In 1996, the Indian state of Gujarat sought to strengthen its environmental regulatory framework by introducing the first third-party environmental audit system in India. The initial system, however, was thought to produce unreliable information about pollution. Recognizing this problem, GPCB sought out researchers to help reform the audit market in 2009.
Changing auditors’ incentives made them more likely to report the truth about pollution levels at industrial plants. In response, the plants polluted less.
J-PAL affiliated researchers collaborated with GPCB to design and evaluate a set of reforms in which auditors were randomly assigned to industrial plants, paid from a common pool, monitored for accuracy, and paid a bonus for accurate reports. Industrial firms in Ahmedabad and Surat, the two largest cities in Gujarat, were randomly assigned to participate in the new audit system.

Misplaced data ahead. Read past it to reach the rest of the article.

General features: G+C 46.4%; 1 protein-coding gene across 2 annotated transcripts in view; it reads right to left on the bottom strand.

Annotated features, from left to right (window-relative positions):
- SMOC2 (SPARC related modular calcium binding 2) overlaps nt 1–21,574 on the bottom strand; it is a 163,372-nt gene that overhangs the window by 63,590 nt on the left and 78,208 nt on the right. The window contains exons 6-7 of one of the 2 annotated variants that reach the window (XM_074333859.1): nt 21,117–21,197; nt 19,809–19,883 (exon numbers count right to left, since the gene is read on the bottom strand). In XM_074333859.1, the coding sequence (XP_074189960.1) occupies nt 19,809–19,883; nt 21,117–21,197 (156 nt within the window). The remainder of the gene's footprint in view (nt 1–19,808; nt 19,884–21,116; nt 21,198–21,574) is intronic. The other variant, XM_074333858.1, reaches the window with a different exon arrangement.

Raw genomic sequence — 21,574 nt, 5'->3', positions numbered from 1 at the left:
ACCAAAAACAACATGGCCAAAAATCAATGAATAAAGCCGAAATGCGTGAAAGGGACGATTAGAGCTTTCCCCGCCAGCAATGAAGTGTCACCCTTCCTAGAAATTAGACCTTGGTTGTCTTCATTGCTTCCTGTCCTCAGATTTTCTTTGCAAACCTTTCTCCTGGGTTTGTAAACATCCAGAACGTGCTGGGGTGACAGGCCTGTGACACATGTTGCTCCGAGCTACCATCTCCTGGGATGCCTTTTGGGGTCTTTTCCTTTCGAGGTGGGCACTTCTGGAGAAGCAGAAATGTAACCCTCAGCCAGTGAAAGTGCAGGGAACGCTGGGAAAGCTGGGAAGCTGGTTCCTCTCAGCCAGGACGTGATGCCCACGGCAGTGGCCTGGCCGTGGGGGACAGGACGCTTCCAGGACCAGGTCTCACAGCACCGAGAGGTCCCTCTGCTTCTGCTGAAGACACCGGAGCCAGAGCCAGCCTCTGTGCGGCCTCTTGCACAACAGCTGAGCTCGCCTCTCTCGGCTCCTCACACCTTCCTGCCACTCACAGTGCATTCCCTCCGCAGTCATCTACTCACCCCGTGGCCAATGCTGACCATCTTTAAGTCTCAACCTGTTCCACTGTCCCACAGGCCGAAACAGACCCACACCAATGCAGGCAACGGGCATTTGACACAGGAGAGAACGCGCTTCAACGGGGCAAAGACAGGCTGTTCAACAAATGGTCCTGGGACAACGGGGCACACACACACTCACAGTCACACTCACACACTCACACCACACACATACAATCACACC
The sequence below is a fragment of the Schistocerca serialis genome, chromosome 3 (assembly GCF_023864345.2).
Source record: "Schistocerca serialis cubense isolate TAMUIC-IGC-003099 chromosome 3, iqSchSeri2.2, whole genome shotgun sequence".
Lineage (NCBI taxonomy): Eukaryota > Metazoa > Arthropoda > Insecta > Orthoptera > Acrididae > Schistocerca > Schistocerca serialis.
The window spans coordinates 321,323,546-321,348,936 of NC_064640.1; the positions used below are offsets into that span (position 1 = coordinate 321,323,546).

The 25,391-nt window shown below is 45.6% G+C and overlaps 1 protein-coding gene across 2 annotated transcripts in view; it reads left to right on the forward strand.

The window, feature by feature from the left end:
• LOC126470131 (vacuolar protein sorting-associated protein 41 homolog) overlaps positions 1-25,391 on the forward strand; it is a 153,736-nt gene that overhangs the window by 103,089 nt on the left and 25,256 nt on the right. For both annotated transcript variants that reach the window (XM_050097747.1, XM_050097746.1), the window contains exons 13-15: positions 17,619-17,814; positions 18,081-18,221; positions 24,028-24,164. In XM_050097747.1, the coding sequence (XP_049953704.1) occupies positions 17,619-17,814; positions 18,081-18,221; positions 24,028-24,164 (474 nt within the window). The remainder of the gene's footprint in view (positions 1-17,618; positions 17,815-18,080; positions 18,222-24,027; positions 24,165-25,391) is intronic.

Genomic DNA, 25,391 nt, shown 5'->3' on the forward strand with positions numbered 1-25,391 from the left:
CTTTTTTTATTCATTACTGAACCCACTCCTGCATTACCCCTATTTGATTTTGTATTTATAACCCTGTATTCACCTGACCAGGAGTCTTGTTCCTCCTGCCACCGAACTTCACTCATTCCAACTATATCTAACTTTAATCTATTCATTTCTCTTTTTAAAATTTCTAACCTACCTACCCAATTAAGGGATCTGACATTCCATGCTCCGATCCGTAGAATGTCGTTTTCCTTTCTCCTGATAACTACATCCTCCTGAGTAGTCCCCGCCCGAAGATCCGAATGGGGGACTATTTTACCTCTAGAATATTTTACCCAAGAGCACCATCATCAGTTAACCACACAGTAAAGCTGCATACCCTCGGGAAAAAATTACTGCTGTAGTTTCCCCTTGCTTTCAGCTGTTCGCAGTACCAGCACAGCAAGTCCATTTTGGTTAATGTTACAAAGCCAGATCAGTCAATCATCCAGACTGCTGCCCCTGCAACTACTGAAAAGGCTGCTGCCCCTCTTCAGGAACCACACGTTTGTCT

The results were striking: under the new system, auditors were 80 percent less likely to submit a false pollution reading. In response to more accurate audits, industrial plants reduced emissions of air and water pollutants by 28 percent and this effect was driven by the highest-polluting plants.
For more about this research, read the evaluation summary.
The state is at the forefront of testing and implementing innovative policies that actually work, which is why we wanted to partner with this team of researchers. The visionary leadership of the state coupled with the strong evidence generated through the research has been a guiding force for implementing new ideas in our march towards sustainable development.
–Hardik Shah, Member Secretary of GPCB